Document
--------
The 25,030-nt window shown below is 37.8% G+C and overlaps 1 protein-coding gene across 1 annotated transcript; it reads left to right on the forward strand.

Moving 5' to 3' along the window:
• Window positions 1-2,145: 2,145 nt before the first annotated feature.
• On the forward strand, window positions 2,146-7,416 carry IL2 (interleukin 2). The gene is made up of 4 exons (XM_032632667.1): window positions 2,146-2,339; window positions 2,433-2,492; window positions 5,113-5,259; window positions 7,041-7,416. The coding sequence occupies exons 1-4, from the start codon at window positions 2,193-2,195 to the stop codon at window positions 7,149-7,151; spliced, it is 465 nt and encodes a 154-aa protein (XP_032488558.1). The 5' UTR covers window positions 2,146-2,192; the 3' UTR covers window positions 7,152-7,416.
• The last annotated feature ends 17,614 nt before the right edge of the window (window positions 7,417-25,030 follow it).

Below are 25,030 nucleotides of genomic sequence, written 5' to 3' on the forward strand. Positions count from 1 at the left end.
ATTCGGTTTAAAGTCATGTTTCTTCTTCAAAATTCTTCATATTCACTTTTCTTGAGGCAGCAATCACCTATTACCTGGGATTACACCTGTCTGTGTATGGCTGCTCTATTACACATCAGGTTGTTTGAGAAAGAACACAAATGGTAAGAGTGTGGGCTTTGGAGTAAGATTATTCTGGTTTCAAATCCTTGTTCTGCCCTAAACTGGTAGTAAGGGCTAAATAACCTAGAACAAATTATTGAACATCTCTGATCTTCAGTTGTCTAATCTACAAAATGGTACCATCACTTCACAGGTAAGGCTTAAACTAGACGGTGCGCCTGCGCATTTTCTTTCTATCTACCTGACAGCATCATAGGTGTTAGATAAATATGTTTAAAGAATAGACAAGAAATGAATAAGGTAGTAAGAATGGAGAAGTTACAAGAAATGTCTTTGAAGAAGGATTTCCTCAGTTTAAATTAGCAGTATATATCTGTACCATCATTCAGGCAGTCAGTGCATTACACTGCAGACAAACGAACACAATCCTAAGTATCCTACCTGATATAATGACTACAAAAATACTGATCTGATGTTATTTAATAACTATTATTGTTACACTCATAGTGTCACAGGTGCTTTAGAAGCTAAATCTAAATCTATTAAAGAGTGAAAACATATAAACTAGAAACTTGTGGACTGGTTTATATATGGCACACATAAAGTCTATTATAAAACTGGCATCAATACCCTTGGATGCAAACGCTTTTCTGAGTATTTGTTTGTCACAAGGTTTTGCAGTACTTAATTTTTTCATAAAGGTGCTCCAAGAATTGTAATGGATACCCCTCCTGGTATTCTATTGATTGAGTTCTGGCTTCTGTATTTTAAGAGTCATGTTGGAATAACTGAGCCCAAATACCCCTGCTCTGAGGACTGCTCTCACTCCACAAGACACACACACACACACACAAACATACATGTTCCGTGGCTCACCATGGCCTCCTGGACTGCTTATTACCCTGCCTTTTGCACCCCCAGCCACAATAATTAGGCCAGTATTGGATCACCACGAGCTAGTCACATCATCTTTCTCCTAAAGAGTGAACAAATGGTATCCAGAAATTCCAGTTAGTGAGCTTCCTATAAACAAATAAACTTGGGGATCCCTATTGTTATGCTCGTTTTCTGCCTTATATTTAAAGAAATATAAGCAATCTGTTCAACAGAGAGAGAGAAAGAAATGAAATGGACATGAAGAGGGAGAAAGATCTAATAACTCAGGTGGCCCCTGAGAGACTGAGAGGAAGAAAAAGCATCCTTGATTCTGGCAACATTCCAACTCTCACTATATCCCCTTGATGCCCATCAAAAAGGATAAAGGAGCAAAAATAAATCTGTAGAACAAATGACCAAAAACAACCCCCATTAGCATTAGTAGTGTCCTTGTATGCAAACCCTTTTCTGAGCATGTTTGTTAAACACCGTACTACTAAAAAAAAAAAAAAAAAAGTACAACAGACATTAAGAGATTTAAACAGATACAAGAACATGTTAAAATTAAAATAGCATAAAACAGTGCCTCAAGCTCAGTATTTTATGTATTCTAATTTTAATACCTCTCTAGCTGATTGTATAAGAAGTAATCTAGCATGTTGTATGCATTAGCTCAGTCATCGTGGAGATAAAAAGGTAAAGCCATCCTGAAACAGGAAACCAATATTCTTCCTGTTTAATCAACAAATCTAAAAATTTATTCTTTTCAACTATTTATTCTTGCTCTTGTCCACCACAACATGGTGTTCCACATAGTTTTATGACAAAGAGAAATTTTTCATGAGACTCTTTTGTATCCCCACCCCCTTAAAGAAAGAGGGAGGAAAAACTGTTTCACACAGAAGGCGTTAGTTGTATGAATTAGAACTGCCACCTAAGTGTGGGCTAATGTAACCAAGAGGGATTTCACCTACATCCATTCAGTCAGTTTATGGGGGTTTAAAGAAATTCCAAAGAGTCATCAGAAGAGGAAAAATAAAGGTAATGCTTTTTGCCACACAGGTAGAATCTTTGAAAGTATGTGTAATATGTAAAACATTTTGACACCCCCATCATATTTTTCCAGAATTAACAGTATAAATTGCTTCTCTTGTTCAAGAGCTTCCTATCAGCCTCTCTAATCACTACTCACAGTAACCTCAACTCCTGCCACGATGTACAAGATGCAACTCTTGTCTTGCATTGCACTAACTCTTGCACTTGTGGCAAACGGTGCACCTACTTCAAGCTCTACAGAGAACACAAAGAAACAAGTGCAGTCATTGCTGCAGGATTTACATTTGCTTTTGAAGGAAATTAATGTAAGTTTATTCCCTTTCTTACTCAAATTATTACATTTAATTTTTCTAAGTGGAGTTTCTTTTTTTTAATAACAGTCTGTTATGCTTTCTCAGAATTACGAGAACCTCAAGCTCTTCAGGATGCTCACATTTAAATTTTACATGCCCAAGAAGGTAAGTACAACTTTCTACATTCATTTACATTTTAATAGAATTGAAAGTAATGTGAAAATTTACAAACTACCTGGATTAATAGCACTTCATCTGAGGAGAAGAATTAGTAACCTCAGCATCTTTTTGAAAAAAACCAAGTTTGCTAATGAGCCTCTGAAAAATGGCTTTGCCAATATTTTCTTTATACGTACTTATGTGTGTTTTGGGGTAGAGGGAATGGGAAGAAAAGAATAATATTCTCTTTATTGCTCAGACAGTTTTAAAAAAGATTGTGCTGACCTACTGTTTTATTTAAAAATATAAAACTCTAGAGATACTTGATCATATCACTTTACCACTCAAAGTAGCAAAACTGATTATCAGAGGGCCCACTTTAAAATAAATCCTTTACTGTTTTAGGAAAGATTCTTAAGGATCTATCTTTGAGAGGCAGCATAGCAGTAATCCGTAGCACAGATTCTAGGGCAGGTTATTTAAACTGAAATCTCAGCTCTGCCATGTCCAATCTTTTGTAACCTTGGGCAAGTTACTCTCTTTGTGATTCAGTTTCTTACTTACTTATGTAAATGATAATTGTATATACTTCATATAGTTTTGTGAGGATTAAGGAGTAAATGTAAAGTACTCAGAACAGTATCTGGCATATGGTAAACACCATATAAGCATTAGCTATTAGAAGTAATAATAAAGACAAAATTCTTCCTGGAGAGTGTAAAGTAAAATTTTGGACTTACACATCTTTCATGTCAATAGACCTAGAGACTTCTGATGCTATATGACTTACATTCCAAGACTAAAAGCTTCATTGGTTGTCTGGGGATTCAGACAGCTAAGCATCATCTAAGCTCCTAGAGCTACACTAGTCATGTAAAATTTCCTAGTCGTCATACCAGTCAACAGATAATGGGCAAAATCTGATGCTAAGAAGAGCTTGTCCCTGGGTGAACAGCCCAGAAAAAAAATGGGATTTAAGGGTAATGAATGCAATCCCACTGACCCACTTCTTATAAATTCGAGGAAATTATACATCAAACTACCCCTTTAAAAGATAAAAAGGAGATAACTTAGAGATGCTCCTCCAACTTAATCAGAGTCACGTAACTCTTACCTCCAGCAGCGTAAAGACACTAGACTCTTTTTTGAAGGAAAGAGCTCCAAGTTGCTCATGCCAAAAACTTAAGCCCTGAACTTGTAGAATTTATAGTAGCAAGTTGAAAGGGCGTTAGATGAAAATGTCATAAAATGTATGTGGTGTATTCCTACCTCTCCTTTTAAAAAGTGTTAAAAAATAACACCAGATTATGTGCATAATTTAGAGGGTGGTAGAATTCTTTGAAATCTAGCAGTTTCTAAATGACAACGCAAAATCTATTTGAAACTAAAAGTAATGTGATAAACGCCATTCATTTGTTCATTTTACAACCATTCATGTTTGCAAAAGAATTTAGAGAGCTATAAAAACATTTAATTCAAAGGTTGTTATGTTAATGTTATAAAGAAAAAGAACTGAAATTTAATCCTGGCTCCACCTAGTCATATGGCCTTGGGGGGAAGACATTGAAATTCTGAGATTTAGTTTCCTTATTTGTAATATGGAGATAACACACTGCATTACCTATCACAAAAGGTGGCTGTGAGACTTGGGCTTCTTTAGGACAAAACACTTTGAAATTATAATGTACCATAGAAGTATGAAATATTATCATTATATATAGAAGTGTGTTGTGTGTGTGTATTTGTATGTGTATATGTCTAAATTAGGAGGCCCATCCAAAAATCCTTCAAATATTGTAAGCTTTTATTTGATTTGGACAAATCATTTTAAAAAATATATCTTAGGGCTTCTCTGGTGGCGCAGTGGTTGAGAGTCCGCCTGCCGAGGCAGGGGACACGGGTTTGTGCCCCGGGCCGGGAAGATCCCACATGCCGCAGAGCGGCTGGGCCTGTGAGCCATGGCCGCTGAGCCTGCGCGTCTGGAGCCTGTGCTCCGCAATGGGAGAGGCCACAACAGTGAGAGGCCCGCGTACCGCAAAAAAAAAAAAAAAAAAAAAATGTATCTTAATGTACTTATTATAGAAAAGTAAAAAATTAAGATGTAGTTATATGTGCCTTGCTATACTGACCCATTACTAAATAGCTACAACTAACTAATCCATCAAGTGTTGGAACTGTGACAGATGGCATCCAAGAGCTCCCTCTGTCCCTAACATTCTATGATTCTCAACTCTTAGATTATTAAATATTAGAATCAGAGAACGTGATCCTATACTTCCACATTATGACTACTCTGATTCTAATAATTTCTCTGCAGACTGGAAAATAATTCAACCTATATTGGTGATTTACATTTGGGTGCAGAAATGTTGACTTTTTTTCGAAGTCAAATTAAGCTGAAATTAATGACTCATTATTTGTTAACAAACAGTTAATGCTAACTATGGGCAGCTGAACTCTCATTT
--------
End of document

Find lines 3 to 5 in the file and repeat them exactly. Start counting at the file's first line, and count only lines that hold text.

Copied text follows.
• Window positions 1-2,145: 2,145 nt before the first annotated feature.
• On the forward strand, window positions 2,146-7,416 carry IL2 (interleukin 2). The gene is made up of 4 exons (XM_032632667.1): window positions 2,146-2,339; window positions 2,433-2,492; window positions 5,113-5,259; window positions 7,041-7,416. The coding sequence occupies exons 1-4, from the start codon at window positions 2,193-2,195 to the stop codon at window positions 7,149-7,151; spliced, it is 465 nt and encodes a 154-aa protein (XP_032488558.1). The 5' UTR covers window positions 2,146-2,192; the 3' UTR covers window positions 7,152-7,416.
• The last annotated feature ends 17,614 nt before the right edge of the window (window positions 7,417-25,030 follow it).